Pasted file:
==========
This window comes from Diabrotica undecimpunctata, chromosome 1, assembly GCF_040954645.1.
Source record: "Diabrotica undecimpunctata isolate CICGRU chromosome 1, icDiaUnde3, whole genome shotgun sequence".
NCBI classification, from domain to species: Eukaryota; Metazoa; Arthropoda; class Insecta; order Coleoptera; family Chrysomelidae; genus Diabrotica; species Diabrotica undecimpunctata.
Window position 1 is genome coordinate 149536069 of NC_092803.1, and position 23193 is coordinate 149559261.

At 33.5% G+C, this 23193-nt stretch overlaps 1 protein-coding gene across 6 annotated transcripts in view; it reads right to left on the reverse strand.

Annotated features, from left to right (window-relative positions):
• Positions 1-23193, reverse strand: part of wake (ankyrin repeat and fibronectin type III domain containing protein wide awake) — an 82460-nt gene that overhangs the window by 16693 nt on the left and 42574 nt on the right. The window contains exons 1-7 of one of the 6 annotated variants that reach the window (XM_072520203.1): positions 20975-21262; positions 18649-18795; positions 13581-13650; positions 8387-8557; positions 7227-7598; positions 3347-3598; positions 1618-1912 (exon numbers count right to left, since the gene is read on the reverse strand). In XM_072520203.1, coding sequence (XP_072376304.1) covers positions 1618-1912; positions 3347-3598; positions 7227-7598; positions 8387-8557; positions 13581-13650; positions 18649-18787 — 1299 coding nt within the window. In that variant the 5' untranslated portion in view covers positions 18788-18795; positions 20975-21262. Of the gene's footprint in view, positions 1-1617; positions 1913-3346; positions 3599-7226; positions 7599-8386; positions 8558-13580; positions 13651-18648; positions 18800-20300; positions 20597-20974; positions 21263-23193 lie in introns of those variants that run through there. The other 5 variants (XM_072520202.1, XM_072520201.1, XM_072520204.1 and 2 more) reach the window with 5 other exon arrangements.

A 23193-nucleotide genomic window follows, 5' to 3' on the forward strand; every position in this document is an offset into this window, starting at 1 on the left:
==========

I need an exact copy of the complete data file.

This window comes from Diabrotica undecimpunctata, chromosome 1, assembly GCF_040954645.1.
Source record: "Diabrotica undecimpunctata isolate CICGRU chromosome 1, icDiaUnde3, whole genome shotgun sequence".
NCBI classification, from domain to species: Eukaryota; Metazoa; Arthropoda; class Insecta; order Coleoptera; family Chrysomelidae; genus Diabrotica; species Diabrotica undecimpunctata.
Window position 1 is genome coordinate 149536069 of NC_092803.1, and position 23193 is coordinate 149559261.

At 33.5% G+C, this 23193-nt stretch overlaps 1 protein-coding gene across 6 annotated transcripts in view; it reads right to left on the reverse strand.

Annotated features, from left to right (window-relative positions):
• Positions 1-23193, reverse strand: part of wake (ankyrin repeat and fibronectin type III domain containing protein wide awake) — an 82460-nt gene that overhangs the window by 16693 nt on the left and 42574 nt on the right. The window contains exons 1-7 of one of the 6 annotated variants that reach the window (XM_072520203.1): positions 20975-21262; positions 18649-18795; positions 13581-13650; positions 8387-8557; positions 7227-7598; positions 3347-3598; positions 1618-1912 (exon numbers count right to left, since the gene is read on the reverse strand). In XM_072520203.1, coding sequence (XP_072376304.1) covers positions 1618-1912; positions 3347-3598; positions 7227-7598; positions 8387-8557; positions 13581-13650; positions 18649-18787 — 1299 coding nt within the window. In that variant the 5' untranslated portion in view covers positions 18788-18795; positions 20975-21262. Of the gene's footprint in view, positions 1-1617; positions 1913-3346; positions 3599-7226; positions 7599-8386; positions 8558-13580; positions 13651-18648; positions 18800-20300; positions 20597-20974; positions 21263-23193 lie in introns of those variants that run through there. The other 5 variants (XM_072520202.1, XM_072520201.1, XM_072520204.1 and 2 more) reach the window with 5 other exon arrangements.

A 23193-nucleotide genomic window follows, 5' to 3' on the forward strand; every position in this document is an offset into this window, starting at 1 on the left: